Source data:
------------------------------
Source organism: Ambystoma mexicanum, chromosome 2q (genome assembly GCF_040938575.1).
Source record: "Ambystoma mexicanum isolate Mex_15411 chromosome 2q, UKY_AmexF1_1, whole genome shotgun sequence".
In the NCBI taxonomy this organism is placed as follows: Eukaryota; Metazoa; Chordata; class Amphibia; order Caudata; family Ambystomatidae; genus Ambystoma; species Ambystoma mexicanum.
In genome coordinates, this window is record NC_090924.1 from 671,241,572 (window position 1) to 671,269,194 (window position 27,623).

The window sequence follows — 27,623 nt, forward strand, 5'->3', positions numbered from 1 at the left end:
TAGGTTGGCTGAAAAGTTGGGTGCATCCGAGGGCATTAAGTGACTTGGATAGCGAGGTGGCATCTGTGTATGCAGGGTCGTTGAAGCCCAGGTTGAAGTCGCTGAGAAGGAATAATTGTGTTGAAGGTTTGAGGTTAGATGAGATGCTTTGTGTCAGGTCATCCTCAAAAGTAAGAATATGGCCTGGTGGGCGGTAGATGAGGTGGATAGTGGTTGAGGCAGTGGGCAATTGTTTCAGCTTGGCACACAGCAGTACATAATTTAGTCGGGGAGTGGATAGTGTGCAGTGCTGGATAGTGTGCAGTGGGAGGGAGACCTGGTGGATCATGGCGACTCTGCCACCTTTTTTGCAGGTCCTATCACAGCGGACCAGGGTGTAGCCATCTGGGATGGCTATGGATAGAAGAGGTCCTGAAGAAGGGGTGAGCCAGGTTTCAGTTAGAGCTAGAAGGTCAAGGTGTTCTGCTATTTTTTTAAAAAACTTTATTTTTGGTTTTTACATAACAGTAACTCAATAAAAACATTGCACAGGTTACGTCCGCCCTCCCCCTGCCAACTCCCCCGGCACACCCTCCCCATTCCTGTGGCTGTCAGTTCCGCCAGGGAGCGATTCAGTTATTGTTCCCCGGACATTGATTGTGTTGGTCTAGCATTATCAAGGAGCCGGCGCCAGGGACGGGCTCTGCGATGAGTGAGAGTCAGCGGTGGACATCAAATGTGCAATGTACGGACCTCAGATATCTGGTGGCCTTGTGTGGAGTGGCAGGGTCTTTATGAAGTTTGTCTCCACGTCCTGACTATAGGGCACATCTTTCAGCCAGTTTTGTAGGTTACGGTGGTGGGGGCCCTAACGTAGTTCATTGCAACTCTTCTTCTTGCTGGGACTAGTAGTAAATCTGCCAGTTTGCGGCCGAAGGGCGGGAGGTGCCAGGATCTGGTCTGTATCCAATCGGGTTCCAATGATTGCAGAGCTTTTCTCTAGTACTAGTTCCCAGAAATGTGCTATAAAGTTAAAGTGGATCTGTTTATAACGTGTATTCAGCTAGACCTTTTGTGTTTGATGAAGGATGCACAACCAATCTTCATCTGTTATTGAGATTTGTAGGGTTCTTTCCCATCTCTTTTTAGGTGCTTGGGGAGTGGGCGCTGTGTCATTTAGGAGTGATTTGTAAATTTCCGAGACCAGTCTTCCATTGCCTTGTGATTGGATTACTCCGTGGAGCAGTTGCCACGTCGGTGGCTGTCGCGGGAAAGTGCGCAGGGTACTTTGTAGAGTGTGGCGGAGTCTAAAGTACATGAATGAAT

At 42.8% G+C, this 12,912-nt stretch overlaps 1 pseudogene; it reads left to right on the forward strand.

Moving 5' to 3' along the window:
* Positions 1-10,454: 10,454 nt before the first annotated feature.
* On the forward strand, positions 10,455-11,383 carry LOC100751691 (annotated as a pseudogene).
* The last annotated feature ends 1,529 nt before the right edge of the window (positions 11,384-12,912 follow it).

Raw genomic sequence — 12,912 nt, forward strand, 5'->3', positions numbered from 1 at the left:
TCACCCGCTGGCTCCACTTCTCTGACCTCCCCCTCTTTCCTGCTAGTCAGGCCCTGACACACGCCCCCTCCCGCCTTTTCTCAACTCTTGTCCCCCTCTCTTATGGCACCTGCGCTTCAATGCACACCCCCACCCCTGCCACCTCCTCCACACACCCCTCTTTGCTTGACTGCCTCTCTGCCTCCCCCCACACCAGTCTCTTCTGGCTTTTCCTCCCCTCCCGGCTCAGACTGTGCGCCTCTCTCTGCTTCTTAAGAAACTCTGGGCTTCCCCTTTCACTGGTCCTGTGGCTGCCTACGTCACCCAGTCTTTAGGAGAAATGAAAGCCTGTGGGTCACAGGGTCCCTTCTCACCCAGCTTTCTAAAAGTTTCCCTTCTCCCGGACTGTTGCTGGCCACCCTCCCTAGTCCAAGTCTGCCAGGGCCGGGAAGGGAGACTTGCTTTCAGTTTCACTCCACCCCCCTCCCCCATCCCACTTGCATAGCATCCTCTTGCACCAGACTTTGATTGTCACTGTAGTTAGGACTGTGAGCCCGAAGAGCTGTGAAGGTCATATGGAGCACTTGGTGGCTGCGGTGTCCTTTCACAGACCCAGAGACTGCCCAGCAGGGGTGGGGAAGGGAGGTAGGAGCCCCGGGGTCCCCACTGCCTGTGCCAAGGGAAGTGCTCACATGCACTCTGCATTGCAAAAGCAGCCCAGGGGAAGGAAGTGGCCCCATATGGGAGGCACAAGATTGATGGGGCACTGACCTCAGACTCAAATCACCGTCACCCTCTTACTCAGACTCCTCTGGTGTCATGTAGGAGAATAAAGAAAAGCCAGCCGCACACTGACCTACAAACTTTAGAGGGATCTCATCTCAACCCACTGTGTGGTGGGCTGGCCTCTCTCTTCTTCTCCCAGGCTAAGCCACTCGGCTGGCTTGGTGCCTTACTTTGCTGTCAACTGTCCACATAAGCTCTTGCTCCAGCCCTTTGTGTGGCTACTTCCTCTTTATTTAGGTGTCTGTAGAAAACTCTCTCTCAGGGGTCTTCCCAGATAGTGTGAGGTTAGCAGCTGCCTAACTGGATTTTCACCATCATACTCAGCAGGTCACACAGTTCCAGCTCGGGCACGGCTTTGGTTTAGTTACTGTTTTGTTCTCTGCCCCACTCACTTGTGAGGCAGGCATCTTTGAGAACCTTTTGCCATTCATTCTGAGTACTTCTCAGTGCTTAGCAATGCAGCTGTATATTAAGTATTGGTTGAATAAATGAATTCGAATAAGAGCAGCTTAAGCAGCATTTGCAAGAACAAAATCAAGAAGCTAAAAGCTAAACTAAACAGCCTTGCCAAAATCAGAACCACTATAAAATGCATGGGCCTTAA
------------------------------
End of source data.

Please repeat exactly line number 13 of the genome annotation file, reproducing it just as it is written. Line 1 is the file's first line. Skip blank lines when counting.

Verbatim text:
TCACCCGCTGGCTCCACTTCTCTGACCTCCCCCTCTTTCCTGCTAGTCAGGCCCTGACACACGCCCCCTCCCGCCTTTTCTCAACTCTTGTCCCCCTCTCTTATGGCACCTGCGCTTCAATGCACACCCCCACCCCTGCCACCTCCTCCACACACCCCTCTTTGCTTGACTGCCTCTCTGCCTCCCCCCACACCAGTCTCTTCTGGCTTTTCCTCCCCTCCCGGCTCAGACTGTGCGCCTCTCTCTGCTTCTTAAGAAACTCTGGGCTTCCCCTTTCACTGGTCCTGTGGCTGCCTACGTCACCCAGTCTTTAGGAGAAATGAAAGCCTGTGGGTCACAGGGTCCCTTCTCACCCAGCTTTCTAAAAGTTTCCCTTCTCCCGGACTGTTGCTGGCCACCCTCCCTAGTCCAAGTCTGCCAGGGCCGGGAAGGGAGACTTGCTTTCAGTTTCACTCCACCCCCCTCCCCCATCCCACTTGCATAGCATCCTCTTGCACCAGACTTTGATTGTCACTGTAGTTAGGACTGTGAGCCCGAAGAGCTGTGAAGGTCATATGGAGCACTTGGTGGCTGCGGTGTCCTTTCACAGACCCAGAGACTGCCCAGCAGGGGTGGGGAAGGGAGGTAGGAGCCCCGGGGTCCCCACTGCCTGTGCCAAGGGAAGTGCTCACATGCACTCTGCATTGCAAAAGCAGCCCAGGGGAAGGAAGTGGCCCCATATGGGAGGCACAAGATTGATGGGGCACTGACCTCAGACTCAAATCACCGTCACCCTCTTACTCAGACTCCTCTGGTGTCATGTAGGAGAATAAAGAAAAGCCAGCCGCACACTGACCTACAAACTTTAGAGGGATCTCATCTCAACCCACTGTGTGGTGGGCTGGCCTCTCTCTTCTTCTCCCAGGCTAAGCCACTCGGCTGGCTTGGTGCCTTACTTTGCTGTCAACTGTCCACATAAGCTCTTGCTCCAGCCCTTTGTGTGGCTACTTCCTCTTTATTTAGGTGTCTGTAGAAAACTCTCTCTCAGGGGTCTTCCCAGATAGTGTGAGGTTAGCAGCTGCCTAACTGGATTTTCACCATCATACTCAGCAGGTCACACAGTTCCAGCTCGGGCACGGCTTTGGTTTAGTTACTGTTTTGTTCTCTGCCCCACTCACTTGTGAGGCAGGCATCTTTGAGAACCTTTTGCCATTCATTCTGAGTACTTCTCAGTGCTTAGCAATGCAGCTGTATATTAAGTATTGGTTGAATAAATGAATTCGAATAAGAGCAGCTTAAGCAGCATTTGCAAGAACAAAATCAAGAAGCTAAAAGCTAAACTAAACAGCCTTGCCAAAATCAGAACCACTATAAAATGCATGGGCCTTAA